copyright

Rosa Pomar, who has been selling her gorgeous handmade soft fabric dolls online for more than five years, contacted me over the weekend to let me know that dolls, very similar to her distinctive trademark dolls, have been seen for sale on the Oilily website as part of a baby bedset collection. Rosa’s dolls are widely known and have been widely featured both online and through magazines. She has put a lot of effort into her handmade at home business and seeing a big company seemingly copying them like this without regard is terrible.

rosa pomar doll

Below is the Oilily version – the similarity in the face is unmistakable, however the quality appears to be infinitely inferior. daddytypes posted about this issue here, and one of the comments implies that Rosa might be copying Oilily, which Rosa has found very offensive and totally unfounded.

oililydoll

Rosa says:

I have just found out that Oilily is currently selling a baby set (girls big supersoft gift set) as part of their Summer 2009 collection that includes an almost EXTACT COPY of my doll. I was always an admirer of Oilily’s style and still can’t believe they’re doing this. Apart from the doll, they are using my design on the set’s package, doll’s tag AND the fabric used for the babies clothes.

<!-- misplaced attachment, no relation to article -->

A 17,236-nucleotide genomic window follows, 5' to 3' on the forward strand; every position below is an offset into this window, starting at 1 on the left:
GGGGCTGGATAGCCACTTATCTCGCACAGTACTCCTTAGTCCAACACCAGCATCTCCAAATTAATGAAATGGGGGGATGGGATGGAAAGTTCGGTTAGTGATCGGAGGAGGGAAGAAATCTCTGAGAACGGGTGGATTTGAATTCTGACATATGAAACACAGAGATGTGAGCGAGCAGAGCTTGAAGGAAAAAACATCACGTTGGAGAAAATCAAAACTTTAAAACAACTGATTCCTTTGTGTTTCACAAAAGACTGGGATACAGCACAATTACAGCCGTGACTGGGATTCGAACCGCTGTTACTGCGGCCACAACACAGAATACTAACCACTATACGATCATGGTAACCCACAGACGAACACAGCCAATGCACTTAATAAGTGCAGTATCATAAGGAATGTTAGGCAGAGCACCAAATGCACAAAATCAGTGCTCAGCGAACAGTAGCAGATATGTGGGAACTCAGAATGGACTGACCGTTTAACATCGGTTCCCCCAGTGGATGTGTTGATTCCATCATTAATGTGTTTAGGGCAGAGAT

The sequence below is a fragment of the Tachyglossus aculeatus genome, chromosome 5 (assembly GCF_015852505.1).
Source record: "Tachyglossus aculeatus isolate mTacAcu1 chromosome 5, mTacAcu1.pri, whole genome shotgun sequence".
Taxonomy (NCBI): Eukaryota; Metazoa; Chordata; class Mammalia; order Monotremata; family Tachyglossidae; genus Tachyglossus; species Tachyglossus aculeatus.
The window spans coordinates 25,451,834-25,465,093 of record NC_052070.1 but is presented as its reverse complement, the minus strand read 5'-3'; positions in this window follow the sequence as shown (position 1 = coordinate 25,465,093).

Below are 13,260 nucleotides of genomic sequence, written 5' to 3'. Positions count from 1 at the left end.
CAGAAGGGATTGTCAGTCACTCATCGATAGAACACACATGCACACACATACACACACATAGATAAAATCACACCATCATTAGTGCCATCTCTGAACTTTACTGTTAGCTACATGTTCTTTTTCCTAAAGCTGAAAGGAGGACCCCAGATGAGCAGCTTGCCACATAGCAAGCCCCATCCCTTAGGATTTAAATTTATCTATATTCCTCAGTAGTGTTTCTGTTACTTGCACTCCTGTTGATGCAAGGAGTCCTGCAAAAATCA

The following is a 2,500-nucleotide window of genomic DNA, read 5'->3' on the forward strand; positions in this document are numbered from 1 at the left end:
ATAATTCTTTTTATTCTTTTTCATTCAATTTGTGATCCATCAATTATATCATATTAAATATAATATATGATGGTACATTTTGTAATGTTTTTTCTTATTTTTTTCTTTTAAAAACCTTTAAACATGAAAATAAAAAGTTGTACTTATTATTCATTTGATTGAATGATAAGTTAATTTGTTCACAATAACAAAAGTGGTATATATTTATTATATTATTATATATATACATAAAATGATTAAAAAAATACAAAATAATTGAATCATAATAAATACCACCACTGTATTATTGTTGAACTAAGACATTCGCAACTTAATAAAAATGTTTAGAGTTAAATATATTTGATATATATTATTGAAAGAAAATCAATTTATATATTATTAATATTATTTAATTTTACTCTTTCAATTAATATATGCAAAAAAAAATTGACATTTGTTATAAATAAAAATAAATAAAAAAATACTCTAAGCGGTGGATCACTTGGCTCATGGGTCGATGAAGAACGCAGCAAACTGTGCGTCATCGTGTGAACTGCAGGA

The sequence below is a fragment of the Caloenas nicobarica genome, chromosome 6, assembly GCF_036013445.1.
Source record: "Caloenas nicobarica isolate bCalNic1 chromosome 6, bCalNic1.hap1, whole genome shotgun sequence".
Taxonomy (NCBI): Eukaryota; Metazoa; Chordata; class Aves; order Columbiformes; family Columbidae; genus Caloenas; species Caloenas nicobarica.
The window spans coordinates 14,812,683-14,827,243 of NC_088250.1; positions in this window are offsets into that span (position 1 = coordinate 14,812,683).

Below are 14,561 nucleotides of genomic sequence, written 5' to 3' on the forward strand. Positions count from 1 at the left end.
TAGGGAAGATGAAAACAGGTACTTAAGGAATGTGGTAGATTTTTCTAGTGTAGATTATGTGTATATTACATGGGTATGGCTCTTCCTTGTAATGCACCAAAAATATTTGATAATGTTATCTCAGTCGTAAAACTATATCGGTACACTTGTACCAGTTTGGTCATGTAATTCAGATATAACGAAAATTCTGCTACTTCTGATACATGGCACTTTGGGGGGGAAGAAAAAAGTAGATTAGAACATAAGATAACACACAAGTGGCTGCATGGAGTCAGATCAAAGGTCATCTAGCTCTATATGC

What can we do? Well emailing Oilily at info@oilily.nl might be an action for people to take – to let them know that its not ok to rip off indie [or any] designer’s work. If you have any info you can write directly to Rosa to offer your support rosapomar[at]mac.com.

Greg at DaddyTypes sums it up:

The idea of a [toy] with flower eyes predates both companies, but Oilily’s bunny has morphed over time, and the latest incarnation is a clone of Pomar’s, from the ears to the face to the fabric to the tag. Interestingly, within a few hours of posting this, I’ve heard from at least two designers who have had unambiguous IP conflicts with Oilily, and both were basically told to shove it; if they want to, they can sue. Pomar’s situation is clear in some ways, complicated in others, but the reality–that she’s a lone creator feeling ripped off by a global corporation, who has little or no chance of restitution–I think that has never been in doubt. You just note it and move on.

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Always a hot topic….Badskirt’s gone and made a quick reference list of designers in the textile and pattern industries and their copyright policies. Awesome idea and thanks for sharing. Keep on coming back as she’ll be updating. Link.

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